Over the past few months, some visitors to this blog have posted comments about specific properties, often negative, usually about the value or lack thereof. I’ve removed those posts. Its not because I’m a rah-rah Realtor who only wants nice things said about properties and wants to censor anything negative. Ultimately, I’m responsible for this blog, and negative comments about specific listings puts me in a difficult position.
Sullivan County is a small community. Realtors here generally have good relationships with each other. Clients who’ve worked with Realtors in other areas often comment on how well we seem to get along. The cut throat backstabbing that you hear about in other areas is very rare here.
Sure, the Realtor Code of Ethics prohibits making false or misleading statements about our competitors. Of course, many of us have opinions about different agents, but we don’t do much badmouthing in public. By tradition, that sort of extends to trashing or flaming listings. The Code of Ethics doesn’t really deal with that specifically, so I could probably get away with flaming individual listings on this website, but it just feels tawdry and a little uncouth. Even if I’m not the author of the comment, by providing a forum for that, its kind of the same thing.
I do personally believe, however, that consumers do want a way to get more opinions on properties on the market apart from the often-rosy descriptions posted by listing agents. Real estate, as marketed through multiple listing systems, remains one of the only large consumer purchase categories without a feedback loop or independent reviews. The information model is hierarchical, moving in one direction, from the seller/listing agent (who’s job is to position a property in the most favorable light possible) out to the consumer, with little or no opportunity for a consumer to provide feedback on the property. A feedback loop is common in many consumer purchase systems, like product reviews on Amazon, movie ratings on Netflix or hotel reviews on Tripadvisor. Other categories, like mutual funds or automobiles, may not feature consumer reviews but do offer independent expert reviews or ratings that are helpful to consumers when shopping.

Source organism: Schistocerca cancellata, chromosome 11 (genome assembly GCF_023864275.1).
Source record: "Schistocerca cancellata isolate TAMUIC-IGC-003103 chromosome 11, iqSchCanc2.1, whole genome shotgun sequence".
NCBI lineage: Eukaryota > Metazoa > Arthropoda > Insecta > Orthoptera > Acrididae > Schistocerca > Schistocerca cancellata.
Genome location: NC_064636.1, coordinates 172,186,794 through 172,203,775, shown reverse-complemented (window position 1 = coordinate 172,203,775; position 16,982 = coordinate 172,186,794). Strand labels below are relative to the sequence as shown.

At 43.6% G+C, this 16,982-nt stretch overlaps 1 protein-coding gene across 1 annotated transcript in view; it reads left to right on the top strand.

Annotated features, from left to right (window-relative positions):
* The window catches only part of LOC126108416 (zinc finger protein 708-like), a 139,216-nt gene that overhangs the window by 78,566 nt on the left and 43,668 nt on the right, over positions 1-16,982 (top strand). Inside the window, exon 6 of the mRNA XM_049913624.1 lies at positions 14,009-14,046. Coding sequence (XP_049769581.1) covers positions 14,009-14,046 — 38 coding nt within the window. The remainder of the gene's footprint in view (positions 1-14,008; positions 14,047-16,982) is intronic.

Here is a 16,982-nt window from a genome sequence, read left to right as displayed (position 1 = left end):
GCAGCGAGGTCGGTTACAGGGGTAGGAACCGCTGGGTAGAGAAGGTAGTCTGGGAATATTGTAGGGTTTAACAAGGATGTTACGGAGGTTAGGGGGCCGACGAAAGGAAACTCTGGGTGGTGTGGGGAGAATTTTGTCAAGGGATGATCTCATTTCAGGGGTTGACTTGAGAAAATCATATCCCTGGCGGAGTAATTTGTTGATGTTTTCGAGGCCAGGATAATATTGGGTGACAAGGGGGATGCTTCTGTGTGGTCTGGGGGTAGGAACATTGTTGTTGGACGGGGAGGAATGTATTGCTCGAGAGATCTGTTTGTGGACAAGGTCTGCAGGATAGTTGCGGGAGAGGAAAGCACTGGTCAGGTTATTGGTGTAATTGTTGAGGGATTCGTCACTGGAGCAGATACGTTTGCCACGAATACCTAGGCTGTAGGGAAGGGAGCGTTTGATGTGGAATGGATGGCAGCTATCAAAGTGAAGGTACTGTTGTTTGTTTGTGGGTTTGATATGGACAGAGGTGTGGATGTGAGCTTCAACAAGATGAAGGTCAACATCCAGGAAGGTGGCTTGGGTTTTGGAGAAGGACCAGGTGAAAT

I’m a strong advocate of opening up the listing system to include some sort of review feedback loop. Its a hot topic in real estate circles. Redfin, an innovative and somewhat controversial agency primarily on the west coast, hired independent reviewers to review new listings and post them on a blog system tied into the MLS Search on their website. They were a little ahead of the game, and got into hot water with the Northwest MLS, who said that the reviews violated MLS rules. Faced with losing their MLS affiliation, they pulled the review site down.
I do think its coming. Consumers want it, and competition from non-MLS real estate marketing sites like Trulia will increase the pressure for the Realtor-owned MLSs to include it. But I’m not ready to go there right yet, and want to keep good relations with my colleagues here. So, for the time being, I’d appreciate it if visitors would refrain from making specific comments on specific listings. Thanks.